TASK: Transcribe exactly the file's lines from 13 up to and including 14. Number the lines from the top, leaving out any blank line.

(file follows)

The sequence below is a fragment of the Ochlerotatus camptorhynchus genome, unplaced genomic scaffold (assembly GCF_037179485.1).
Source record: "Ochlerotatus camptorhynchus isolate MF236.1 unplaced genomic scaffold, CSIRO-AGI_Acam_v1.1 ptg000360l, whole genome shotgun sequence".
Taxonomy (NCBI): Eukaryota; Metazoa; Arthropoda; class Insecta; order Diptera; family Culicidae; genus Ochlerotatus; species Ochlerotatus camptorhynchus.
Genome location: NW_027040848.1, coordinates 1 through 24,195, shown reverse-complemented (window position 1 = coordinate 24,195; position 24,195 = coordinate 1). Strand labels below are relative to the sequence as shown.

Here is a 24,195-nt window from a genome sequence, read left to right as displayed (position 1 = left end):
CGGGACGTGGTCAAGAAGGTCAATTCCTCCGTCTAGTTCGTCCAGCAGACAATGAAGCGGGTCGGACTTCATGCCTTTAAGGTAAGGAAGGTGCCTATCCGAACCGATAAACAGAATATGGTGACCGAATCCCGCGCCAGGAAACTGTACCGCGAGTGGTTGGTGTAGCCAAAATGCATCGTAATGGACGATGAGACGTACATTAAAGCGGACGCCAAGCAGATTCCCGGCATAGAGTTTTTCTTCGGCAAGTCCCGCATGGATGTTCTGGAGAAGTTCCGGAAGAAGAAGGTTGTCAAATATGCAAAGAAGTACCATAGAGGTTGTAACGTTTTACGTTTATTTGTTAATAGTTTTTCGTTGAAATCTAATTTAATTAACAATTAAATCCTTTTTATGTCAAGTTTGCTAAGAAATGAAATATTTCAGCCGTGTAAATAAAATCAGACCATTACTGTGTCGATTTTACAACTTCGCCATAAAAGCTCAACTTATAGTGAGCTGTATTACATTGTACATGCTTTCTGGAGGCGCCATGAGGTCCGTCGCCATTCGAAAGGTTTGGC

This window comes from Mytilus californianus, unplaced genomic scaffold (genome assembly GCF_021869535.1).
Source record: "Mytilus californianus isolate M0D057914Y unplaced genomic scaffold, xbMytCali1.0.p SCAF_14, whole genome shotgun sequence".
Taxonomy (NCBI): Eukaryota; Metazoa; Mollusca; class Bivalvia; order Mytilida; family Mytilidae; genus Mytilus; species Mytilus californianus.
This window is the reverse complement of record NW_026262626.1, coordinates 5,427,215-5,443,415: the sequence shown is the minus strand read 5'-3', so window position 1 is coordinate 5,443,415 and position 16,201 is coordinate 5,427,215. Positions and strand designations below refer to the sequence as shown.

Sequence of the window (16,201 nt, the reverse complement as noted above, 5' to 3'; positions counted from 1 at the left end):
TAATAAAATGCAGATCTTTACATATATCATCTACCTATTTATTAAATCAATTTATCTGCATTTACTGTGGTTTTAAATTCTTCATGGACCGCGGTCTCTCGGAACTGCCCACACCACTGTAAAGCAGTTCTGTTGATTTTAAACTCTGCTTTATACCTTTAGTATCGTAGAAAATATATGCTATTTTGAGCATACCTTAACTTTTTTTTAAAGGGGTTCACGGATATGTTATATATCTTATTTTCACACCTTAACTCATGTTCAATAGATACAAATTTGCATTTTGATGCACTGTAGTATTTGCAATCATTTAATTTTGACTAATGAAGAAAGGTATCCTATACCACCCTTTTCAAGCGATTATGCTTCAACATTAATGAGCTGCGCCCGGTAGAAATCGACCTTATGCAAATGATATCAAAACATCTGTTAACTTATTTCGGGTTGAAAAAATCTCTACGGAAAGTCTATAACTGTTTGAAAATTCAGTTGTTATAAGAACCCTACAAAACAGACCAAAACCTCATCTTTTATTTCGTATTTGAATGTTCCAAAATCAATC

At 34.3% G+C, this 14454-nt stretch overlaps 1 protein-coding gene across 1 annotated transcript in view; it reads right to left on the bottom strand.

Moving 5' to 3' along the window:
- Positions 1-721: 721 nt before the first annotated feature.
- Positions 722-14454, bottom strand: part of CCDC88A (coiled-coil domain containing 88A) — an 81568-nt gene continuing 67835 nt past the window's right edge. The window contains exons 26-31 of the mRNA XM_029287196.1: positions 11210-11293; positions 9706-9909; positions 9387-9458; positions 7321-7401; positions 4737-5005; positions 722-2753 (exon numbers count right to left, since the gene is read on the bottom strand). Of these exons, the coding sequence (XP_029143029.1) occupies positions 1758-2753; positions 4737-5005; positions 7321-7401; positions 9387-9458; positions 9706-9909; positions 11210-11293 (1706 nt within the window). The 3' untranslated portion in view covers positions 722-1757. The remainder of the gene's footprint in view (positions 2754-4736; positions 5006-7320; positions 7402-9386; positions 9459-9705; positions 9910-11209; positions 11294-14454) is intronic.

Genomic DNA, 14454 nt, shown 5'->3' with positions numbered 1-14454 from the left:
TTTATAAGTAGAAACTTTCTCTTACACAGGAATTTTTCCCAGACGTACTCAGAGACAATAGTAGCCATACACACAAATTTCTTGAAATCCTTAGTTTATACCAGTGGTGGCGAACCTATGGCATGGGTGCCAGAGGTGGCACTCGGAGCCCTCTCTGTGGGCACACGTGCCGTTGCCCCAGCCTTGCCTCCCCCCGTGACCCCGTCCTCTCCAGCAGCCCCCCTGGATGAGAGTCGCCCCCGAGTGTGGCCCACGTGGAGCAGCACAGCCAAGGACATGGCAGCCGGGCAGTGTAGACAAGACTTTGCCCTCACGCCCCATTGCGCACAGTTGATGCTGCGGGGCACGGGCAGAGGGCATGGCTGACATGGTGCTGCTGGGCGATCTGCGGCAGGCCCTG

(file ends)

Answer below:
At 34.3% G+C, this 14454-nt stretch overlaps 1 protein-coding gene across 1 annotated transcript in view; it reads right to left on the bottom strand.

Moving 5' to 3' along the window: